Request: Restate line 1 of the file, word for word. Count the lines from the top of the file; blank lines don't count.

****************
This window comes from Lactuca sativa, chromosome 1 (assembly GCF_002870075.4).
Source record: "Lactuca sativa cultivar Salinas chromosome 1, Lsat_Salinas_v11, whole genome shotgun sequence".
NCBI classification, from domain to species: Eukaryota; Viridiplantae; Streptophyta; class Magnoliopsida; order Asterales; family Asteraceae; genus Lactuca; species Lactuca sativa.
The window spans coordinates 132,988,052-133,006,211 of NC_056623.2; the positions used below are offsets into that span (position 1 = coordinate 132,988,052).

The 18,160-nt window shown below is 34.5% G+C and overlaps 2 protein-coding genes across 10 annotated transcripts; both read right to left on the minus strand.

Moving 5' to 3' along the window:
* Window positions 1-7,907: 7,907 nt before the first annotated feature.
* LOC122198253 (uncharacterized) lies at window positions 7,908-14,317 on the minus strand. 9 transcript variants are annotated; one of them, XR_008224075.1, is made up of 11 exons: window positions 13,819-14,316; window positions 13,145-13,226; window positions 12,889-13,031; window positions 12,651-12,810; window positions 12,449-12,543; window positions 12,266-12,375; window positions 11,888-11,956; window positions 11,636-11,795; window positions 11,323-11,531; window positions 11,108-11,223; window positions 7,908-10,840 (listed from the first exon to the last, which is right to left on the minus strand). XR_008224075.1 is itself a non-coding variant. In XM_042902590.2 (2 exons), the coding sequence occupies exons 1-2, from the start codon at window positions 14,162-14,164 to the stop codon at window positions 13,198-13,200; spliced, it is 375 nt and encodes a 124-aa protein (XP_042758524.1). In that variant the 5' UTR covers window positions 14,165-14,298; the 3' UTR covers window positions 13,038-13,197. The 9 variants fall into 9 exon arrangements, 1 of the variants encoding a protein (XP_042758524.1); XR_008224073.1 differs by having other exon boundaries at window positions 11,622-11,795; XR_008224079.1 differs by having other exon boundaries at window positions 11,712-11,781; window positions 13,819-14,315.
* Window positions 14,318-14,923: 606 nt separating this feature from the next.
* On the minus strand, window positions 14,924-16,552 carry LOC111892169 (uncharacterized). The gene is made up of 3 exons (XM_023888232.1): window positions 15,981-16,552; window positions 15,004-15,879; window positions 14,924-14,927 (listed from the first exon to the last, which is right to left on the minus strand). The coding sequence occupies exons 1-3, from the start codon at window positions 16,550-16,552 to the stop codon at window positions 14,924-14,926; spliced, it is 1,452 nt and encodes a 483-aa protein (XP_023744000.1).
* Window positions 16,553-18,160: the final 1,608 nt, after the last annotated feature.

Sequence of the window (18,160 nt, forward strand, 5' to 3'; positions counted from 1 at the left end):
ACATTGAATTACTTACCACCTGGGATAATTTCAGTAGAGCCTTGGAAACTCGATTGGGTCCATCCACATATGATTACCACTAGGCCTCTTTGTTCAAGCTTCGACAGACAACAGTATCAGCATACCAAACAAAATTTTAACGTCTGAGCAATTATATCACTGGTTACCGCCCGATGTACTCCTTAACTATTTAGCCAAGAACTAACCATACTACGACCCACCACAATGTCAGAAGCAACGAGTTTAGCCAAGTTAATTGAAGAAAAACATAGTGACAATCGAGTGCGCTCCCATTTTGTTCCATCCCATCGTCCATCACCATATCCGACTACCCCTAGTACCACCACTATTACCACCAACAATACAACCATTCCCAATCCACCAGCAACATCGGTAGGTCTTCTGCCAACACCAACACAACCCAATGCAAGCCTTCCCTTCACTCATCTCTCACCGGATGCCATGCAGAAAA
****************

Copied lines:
This window comes from Lactuca sativa, chromosome 1 (assembly GCF_002870075.4).